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Key takeaways

  • When you make biweekly mortgage payments, you pay your loan every two weeks rather than once a month. This translates to 26 half-payments, or the equivalent of 13 full monthly payments over 12 months.
  • Making biweekly mortgage payments can save you money and help you pay off your mortgage sooner.
  • Before committing to biweekly payments, confirm with your mortgage lender or servicer that it is applying the extra payments to the principal and that there isn’t a prepayment penalty.

Most homeowners make their mortgage payments once a month. However, unless you have a prepayment penalty — and that’s unlikely — you can chip away at your outstanding balance on a more frequent basis. With a biweekly mortgage payment plan, you can make half your normal monthly payment every two weeks and pay down your mortgage faster.

What are biweekly mortgage payments?

Biweekly mortgage payments involve making half of your monthly payment every two weeks rather than the full payment once per month. This effectively equates to 26 biweekly payments per year, totaling 13 full monthly payments per year, rather than 12. As long as you confirm with your lender or servicer, the additional payment will apply to your loan’s principal balance, help you pay off your mortgage sooner and save on interest.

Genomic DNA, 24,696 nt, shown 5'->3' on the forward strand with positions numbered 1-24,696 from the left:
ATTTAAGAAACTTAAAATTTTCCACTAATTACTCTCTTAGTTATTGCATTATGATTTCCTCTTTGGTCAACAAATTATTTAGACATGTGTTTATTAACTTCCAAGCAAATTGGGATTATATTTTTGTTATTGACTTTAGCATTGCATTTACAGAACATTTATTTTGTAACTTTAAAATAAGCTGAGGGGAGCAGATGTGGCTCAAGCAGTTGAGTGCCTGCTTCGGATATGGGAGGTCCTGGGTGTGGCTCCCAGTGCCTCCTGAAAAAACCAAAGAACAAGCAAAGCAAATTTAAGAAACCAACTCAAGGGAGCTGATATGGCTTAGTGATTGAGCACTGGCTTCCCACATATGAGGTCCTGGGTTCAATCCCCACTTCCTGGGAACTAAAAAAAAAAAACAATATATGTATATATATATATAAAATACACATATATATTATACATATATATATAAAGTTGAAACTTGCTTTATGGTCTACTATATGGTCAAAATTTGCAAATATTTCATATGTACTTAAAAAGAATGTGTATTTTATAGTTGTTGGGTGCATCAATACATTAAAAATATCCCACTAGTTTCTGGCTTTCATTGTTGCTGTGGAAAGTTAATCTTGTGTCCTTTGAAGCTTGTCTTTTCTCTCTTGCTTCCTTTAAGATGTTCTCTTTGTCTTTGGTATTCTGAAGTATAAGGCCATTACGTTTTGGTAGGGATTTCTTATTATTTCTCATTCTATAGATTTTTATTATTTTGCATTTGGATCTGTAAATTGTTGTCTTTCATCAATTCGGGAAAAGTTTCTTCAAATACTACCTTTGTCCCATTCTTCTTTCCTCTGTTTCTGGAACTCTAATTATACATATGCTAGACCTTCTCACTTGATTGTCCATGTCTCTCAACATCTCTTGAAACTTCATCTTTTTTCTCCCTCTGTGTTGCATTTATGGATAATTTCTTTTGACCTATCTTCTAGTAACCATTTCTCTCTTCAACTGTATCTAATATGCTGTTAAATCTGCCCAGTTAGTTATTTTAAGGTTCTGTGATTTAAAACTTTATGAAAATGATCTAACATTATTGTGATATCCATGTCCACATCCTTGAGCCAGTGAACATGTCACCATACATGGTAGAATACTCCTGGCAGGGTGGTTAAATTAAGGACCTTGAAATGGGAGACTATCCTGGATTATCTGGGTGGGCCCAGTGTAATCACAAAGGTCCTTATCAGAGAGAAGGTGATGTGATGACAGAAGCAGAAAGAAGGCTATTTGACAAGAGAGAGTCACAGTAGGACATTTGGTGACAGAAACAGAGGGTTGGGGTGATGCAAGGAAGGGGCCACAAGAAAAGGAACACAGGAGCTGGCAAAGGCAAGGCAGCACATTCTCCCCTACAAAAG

How do biweekly mortgage payments work?

With biweekly mortgage payments, instead of making a full payment once per month, you’ll make half your monthly payment every other week. Since there are 52 weeks in a year, this means you’ll make 26 half-payments, or 13 full payments, per year.

Biweekly vs. monthly mortgage payments

The decision to make biweekly or monthly mortgage payments boils down to your financial wherewithal and how you feel about debt. If you want to chisel away at your mortgage balance and have the means to do so, biweekly payments might sound appealing. If you’re comfortable with the concept of a mortgage as a healthy type of debt, then stick to monthly payments.

Example: How much can you save with biweekly payments?

Let’s say you buy a $350,000 home with 10 percent down, financed with a 30-year, fixed-rate mortgage at 7 percent. Your first mortgage payment would look like this:

Monthly payment Principal Interest
$2,095 $257.50 $1,837.50

To make this a biweekly payment, you’d simply cut the $2,095 monthly payment in half and pay that — $1,047.50 — every two weeks.

At that rate, by the end of the year, you’d have paid $27,235 — $2,095 more than what you would have paid if you had made payments once a month. That extra payment, though, goes entirely toward your principal, adding up to significant savings in interest and a much faster payoff:

Interest total Payoff time Years
Monthly payments $439,453 30 years
Biweekly payments $327,470 23 years

Pros and cons of biweekly mortgage payments

Pros of paying your mortgage biweekly

  • Long-term savings: The biggest upside to biweekly mortgage payments is the ability to save big on interest. In the above example, you’d save more than $31,000 in interest in the first 10 years.